Petrópolis represents a clear omission of rights to safe housing protected under L12608 and articles 182 and 183 of Brazil’s Constitution. As socially induced environmental change makes marginalized communities like Morro da Oficina even more vulnerable to climatic disasters, they are also protected by the Constitution’s article 225, which guarantees the rights of citizens to an “ecologically equilibrated environment.” In actuality, this remains a gray area of Brazil’s environmental law. More often than not, environmental laws have been used to justify the eviction of landless persons and marginalized communities without democratic processes of consultation, compensation, adaptation and/or relocation. No clear legal precedent exists to adjudicate responsibility for the larger structural circumstances that have put certain communities at environmental risk, nor create accountability for the loss of life caused by an environment thrown out of “equilibrium” by the privatization of land, the commodification of housing, and the commercial extraction of fossil fuels. But this is in fact the immediate political question posed by the landslides at Petrópolis: what justice does Brazil’s Constitution provide for the victims of such an unnatural disaster?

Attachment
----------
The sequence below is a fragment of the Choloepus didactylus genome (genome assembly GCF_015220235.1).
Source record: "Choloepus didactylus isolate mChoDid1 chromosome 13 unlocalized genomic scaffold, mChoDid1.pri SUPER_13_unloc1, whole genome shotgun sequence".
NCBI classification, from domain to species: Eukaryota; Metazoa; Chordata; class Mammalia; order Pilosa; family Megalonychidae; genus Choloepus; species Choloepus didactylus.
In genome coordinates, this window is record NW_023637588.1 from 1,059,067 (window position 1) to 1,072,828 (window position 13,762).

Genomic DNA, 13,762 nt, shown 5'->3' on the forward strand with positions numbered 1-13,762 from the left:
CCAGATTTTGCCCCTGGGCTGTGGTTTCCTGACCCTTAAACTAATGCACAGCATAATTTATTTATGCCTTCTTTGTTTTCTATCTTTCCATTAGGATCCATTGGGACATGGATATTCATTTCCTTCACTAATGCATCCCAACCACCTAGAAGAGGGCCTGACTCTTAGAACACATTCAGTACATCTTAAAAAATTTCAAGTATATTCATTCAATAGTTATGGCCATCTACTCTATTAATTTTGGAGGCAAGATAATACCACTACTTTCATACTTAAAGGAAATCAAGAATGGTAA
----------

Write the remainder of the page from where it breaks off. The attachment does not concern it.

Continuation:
Chris N. Lesser is a doctoral candidate in Geography and Earth and Ocean Sciences at The University of California, Berkeley and the Universidade Federal Fluminense, in Rio de Janeiro.